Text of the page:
Most friends - aren't.
Hell, acquaintances are better than halfway friends. With acquaintances, at least everyone is real about where you're at.
A lot of our camp are people who were on their way very much up in the world before the financial crash hit, but we were all a little unstable and shaky since we don't have decades of experience yet.
Many of us got broken down. Some scraped by and kept moving. But all the young businessmen I know went down in the world.
And like, when you live a couple blocks off Newbury Street with nice art and nice furniture and some swords and a fireplace, it's really easy to make "friends."
Next time you're buying food, multiply the cost of it by 365. That's the "lifestyle cost" of eating that kind of food every day.
So, having a $15 lunch every day costs $5,475 per year.
For once-per-week costs, you can multiply by 52. So, $70 drinking every Friday night has an annual cost of $3,640.
Why is this useful to do? First, you'll realize that many things that seem cheap, aren't. You might very well be spending $7,000 per year on coffee, if you're at cafes a lot. That might be a fine expense, but it's worth knowing.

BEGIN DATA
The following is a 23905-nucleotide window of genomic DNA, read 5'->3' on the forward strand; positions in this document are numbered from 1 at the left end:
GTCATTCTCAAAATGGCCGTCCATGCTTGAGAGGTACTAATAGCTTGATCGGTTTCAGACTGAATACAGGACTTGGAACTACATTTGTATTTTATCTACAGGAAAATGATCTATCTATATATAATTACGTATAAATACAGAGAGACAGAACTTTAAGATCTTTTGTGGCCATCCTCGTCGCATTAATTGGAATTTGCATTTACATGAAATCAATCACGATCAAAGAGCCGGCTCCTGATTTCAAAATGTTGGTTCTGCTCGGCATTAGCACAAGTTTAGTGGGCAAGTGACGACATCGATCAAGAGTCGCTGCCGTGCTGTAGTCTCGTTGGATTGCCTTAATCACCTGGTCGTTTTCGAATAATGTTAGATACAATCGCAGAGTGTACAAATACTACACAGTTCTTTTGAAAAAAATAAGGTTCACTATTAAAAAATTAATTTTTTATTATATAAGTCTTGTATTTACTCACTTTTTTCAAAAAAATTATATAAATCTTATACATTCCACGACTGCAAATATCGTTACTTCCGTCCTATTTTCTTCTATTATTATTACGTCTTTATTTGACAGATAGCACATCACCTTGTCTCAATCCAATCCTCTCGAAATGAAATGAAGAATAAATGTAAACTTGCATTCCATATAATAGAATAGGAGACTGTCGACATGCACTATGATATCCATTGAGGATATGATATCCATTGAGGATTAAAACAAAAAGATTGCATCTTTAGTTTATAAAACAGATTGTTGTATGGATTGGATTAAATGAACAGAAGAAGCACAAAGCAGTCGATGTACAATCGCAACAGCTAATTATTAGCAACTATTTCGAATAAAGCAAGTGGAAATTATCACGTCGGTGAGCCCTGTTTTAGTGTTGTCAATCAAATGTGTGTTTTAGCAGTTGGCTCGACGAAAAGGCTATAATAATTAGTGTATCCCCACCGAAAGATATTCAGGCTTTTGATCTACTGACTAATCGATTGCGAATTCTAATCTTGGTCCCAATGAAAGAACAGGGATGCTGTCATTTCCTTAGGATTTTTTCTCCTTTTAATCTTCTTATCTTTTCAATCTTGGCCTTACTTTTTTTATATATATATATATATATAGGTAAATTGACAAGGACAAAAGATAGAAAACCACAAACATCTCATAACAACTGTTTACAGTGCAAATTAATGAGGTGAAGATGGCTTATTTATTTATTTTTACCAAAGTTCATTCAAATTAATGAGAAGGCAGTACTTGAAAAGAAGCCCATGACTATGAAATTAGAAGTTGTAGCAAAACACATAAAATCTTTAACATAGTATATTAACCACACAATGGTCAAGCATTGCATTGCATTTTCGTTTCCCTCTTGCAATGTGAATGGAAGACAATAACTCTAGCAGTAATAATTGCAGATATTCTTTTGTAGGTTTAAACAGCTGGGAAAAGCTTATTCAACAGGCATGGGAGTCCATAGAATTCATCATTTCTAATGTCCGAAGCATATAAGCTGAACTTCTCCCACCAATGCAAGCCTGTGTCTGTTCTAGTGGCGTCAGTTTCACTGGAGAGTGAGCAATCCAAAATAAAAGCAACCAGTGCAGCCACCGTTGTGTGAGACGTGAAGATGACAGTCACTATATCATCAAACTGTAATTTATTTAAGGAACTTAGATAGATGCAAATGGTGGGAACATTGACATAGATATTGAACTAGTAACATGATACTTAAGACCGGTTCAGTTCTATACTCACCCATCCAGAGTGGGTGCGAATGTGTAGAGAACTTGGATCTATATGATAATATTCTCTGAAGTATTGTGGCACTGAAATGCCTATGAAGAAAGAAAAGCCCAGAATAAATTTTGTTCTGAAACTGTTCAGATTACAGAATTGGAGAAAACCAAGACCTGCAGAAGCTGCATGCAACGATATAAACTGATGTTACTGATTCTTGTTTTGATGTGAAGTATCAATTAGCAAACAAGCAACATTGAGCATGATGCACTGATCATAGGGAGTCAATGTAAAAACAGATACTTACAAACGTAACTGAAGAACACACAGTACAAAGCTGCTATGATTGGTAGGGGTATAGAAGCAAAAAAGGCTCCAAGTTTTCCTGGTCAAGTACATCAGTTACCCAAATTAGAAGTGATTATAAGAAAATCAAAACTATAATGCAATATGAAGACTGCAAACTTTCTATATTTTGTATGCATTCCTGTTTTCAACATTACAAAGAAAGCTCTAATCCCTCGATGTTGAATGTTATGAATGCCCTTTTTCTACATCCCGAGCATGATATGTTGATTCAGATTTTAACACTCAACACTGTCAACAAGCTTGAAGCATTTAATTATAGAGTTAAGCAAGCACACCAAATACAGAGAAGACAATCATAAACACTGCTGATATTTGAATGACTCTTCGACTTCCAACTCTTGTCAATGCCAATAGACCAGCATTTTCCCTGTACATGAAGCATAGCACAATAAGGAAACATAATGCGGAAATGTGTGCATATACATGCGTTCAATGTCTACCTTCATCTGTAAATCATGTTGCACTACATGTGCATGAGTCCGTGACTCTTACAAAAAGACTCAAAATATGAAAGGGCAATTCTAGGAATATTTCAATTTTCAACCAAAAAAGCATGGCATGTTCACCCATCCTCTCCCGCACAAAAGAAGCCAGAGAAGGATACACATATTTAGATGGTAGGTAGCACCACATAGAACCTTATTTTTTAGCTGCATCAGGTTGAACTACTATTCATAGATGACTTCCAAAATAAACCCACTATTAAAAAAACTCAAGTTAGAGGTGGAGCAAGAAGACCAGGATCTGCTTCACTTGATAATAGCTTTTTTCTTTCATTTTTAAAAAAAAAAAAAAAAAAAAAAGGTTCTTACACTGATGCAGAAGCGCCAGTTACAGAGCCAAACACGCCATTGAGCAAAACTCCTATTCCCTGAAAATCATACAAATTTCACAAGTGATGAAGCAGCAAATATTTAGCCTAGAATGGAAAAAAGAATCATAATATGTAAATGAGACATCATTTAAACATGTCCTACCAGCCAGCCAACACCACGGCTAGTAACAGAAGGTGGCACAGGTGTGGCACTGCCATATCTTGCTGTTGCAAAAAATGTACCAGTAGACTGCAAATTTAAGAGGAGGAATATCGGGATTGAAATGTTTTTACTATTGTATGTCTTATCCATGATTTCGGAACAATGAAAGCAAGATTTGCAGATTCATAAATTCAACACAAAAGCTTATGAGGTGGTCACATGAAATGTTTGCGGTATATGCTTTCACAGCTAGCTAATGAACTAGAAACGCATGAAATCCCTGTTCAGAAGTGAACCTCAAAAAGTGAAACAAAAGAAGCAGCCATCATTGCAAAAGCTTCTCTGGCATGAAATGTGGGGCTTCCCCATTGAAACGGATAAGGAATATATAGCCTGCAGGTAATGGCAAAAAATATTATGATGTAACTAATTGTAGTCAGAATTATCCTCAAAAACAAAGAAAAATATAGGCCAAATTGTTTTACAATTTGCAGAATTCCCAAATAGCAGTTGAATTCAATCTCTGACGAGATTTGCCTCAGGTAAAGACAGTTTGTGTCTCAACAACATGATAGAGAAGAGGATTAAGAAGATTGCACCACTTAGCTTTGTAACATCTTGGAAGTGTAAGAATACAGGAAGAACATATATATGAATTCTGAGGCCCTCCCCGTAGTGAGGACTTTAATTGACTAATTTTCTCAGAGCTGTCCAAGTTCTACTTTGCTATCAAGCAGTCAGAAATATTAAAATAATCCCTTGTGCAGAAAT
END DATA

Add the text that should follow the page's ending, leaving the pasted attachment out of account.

Much more importantly, you'll realize that some things that seem expensive, also aren't. If you're spending $7,000 per year on coffee and you're a very heavy internet user, you might consider scaling your cafe-habits back slightly and buying the highest end laptop possible. A lot of people will get a cheaper laptop to save a few hundred dollars, but spend thousands per year in consumption that they don't really enjoy all that much.